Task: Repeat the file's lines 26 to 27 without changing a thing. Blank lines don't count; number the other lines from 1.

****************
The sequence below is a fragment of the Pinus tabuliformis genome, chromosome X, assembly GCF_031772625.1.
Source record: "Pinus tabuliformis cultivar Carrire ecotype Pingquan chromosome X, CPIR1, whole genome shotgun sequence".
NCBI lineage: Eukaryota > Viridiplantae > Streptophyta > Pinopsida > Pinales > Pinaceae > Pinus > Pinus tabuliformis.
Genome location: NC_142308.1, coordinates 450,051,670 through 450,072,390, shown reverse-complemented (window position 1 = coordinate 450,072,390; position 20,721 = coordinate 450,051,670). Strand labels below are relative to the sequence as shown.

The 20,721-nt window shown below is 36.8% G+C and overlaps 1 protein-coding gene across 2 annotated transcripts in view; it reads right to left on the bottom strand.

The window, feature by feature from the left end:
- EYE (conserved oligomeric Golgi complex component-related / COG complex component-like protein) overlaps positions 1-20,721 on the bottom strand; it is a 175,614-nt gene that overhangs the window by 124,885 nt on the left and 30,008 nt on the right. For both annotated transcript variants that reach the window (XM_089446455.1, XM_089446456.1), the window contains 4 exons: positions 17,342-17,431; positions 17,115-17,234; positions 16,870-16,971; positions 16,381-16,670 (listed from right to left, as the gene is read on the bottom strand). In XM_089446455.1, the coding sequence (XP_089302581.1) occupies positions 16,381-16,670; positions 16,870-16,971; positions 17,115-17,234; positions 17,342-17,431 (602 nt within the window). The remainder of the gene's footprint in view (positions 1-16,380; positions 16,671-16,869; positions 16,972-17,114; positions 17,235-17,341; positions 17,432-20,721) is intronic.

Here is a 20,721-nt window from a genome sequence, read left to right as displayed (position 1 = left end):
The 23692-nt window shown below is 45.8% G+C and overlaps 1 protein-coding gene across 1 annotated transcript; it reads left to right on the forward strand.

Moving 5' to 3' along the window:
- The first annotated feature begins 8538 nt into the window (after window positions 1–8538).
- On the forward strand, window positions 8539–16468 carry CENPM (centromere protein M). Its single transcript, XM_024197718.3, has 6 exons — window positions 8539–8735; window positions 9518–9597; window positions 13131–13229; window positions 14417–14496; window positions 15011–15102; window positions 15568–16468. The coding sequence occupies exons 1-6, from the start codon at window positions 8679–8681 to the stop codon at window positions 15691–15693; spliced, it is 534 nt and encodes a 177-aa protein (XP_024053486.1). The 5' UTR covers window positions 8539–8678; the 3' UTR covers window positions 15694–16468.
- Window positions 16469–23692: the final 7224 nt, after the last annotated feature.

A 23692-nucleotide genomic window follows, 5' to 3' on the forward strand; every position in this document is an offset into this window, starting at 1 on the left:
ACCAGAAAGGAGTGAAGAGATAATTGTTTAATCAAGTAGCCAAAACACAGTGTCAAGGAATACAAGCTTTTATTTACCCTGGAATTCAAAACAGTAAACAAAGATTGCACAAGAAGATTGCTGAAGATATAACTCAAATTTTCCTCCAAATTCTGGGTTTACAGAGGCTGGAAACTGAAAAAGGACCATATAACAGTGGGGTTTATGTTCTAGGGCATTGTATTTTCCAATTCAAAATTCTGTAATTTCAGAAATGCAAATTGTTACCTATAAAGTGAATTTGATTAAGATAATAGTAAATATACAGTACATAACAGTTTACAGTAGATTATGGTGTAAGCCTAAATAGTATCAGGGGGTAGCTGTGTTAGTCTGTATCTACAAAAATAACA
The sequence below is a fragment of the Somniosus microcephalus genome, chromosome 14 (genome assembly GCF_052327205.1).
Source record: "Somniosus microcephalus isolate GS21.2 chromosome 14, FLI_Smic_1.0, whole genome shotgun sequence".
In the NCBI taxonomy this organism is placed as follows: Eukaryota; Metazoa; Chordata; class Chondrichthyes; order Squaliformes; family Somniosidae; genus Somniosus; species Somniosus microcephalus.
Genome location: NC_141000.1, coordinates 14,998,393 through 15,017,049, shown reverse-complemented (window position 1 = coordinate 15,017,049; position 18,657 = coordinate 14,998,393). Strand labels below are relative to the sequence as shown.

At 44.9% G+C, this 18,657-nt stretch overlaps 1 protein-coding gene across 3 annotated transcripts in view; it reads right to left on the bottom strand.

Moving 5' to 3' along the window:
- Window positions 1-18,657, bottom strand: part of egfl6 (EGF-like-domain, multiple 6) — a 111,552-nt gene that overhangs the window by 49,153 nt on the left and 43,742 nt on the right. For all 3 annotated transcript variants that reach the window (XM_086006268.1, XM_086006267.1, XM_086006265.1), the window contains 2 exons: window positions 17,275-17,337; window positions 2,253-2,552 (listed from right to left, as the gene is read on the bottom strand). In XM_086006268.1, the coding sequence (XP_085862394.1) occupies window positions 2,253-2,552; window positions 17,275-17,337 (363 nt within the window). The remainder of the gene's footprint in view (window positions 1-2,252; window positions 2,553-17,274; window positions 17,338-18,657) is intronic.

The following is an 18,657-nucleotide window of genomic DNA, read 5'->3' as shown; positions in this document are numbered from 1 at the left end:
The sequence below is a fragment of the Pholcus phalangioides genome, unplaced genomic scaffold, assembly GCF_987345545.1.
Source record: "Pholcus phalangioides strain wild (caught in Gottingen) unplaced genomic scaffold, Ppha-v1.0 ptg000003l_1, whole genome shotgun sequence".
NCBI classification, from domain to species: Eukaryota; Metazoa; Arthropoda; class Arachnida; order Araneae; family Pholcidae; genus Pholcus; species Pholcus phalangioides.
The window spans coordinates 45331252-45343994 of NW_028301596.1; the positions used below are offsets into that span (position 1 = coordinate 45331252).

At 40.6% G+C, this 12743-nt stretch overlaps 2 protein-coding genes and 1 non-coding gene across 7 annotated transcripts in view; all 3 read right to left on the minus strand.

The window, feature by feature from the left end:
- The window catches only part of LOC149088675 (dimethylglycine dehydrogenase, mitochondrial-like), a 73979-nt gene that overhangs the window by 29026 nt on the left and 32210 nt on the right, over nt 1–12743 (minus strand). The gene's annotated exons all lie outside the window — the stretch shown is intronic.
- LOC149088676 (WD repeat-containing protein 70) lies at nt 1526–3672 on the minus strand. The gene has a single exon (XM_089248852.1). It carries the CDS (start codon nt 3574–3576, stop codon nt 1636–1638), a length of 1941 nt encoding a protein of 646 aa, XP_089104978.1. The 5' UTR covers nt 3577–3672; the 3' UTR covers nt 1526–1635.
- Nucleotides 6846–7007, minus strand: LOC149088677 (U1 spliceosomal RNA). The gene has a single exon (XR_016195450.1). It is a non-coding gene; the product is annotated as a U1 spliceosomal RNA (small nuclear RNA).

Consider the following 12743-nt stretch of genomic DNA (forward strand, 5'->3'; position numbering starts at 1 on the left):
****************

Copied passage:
NCBI classification, from domain to species: Eukaryota; Metazoa; Arthropoda; class Arachnida; order Araneae; family Pholcidae; genus Pholcus; species Pholcus phalangioides.
The window spans coordinates 45331252-45343994 of NW_028301596.1; the positions used below are offsets into that span (position 1 = coordinate 45331252).